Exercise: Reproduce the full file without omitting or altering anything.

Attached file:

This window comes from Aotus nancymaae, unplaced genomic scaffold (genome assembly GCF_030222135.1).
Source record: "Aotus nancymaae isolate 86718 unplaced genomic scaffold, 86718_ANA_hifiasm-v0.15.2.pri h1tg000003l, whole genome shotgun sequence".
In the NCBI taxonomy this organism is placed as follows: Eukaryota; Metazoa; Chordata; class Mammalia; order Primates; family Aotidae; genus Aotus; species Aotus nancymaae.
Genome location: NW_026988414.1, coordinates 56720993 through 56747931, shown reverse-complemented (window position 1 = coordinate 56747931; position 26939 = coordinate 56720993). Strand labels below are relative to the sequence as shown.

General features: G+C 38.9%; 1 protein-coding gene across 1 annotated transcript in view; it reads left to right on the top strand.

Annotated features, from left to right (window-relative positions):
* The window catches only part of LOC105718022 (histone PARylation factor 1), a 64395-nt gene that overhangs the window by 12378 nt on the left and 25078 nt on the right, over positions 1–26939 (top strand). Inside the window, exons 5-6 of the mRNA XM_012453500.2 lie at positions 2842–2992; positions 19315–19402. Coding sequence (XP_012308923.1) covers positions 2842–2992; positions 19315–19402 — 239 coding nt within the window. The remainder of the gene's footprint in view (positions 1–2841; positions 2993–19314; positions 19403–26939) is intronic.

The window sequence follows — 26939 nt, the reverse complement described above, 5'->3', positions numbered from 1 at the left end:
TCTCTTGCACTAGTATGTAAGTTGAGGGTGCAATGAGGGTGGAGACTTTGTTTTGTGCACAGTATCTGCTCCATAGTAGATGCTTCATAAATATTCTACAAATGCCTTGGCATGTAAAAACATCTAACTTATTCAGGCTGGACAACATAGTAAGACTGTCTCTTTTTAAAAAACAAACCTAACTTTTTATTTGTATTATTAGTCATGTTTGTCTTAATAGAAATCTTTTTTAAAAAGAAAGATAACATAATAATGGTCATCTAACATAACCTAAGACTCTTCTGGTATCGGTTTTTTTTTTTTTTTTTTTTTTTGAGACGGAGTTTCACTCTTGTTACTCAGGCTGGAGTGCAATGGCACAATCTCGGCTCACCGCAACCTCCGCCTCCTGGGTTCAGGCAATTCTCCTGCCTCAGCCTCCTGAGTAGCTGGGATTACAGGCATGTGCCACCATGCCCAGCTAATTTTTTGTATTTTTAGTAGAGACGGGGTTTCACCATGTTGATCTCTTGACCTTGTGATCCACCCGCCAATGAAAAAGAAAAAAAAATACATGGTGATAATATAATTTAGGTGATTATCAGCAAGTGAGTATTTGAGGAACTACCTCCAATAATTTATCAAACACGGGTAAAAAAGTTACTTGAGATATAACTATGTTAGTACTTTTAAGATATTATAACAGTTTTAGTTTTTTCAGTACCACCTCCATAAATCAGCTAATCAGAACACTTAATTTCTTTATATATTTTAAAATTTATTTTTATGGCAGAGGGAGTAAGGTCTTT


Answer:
This window comes from Aotus nancymaae, unplaced genomic scaffold (genome assembly GCF_030222135.1).
Source record: "Aotus nancymaae isolate 86718 unplaced genomic scaffold, 86718_ANA_hifiasm-v0.15.2.pri h1tg000003l, whole genome shotgun sequence".
In the NCBI taxonomy this organism is placed as follows: Eukaryota; Metazoa; Chordata; class Mammalia; order Primates; family Aotidae; genus Aotus; species Aotus nancymaae.
Genome location: NW_026988414.1, coordinates 56720993 through 56747931, shown reverse-complemented (window position 1 = coordinate 56747931; position 26939 = coordinate 56720993). Strand labels below are relative to the sequence as shown.

General features: G+C 38.9%; 1 protein-coding gene across 1 annotated transcript in view; it reads left to right on the top strand.

Annotated features, from left to right (window-relative positions):
* The window catches only part of LOC105718022 (histone PARylation factor 1), a 64395-nt gene that overhangs the window by 12378 nt on the left and 25078 nt on the right, over positions 1–26939 (top strand). Inside the window, exons 5-6 of the mRNA XM_012453500.2 lie at positions 2842–2992; positions 19315–19402. Coding sequence (XP_012308923.1) covers positions 2842–2992; positions 19315–19402 — 239 coding nt within the window. The remainder of the gene's footprint in view (positions 1–2841; positions 2993–19314; positions 19403–26939) is intronic.

The window sequence follows — 26939 nt, the reverse complement described above, 5'->3', positions numbered from 1 at the left end:
TCTCTTGCACTAGTATGTAAGTTGAGGGTGCAATGAGGGTGGAGACTTTGTTTTGTGCACAGTATCTGCTCCATAGTAGATGCTTCATAAATATTCTACAAATGCCTTGGCATGTAAAAACATCTAACTTATTCAGGCTGGACAACATAGTAAGACTGTCTCTTTTTAAAAAACAAACCTAACTTTTTATTTGTATTATTAGTCATGTTTGTCTTAATAGAAATCTTTTTTAAAAAGAAAGATAACATAATAATGGTCATCTAACATAACCTAAGACTCTTCTGGTATCGGTTTTTTTTTTTTTTTTTTTTTTTGAGACGGAGTTTCACTCTTGTTACTCAGGCTGGAGTGCAATGGCACAATCTCGGCTCACCGCAACCTCCGCCTCCTGGGTTCAGGCAATTCTCCTGCCTCAGCCTCCTGAGTAGCTGGGATTACAGGCATGTGCCACCATGCCCAGCTAATTTTTTGTATTTTTAGTAGAGACGGGGTTTCACCATGTTGATCTCTTGACCTTGTGATCCACCCGCCAATGAAAAAGAAAAAAAAATACATGGTGATAATATAATTTAGGTGATTATCAGCAAGTGAGTATTTGAGGAACTACCTCCAATAATTTATCAAACACGGGTAAAAAAGTTACTTGAGATATAACTATGTTAGTACTTTTAAGATATTATAACAGTTTTAGTTTTTTCAGTACCACCTCCATAAATCAGCTAATCAGAACACTTAATTTCTTTATATATTTTAAAATTTATTTTTATGGCAGAGGGAGTAAGGTCTTT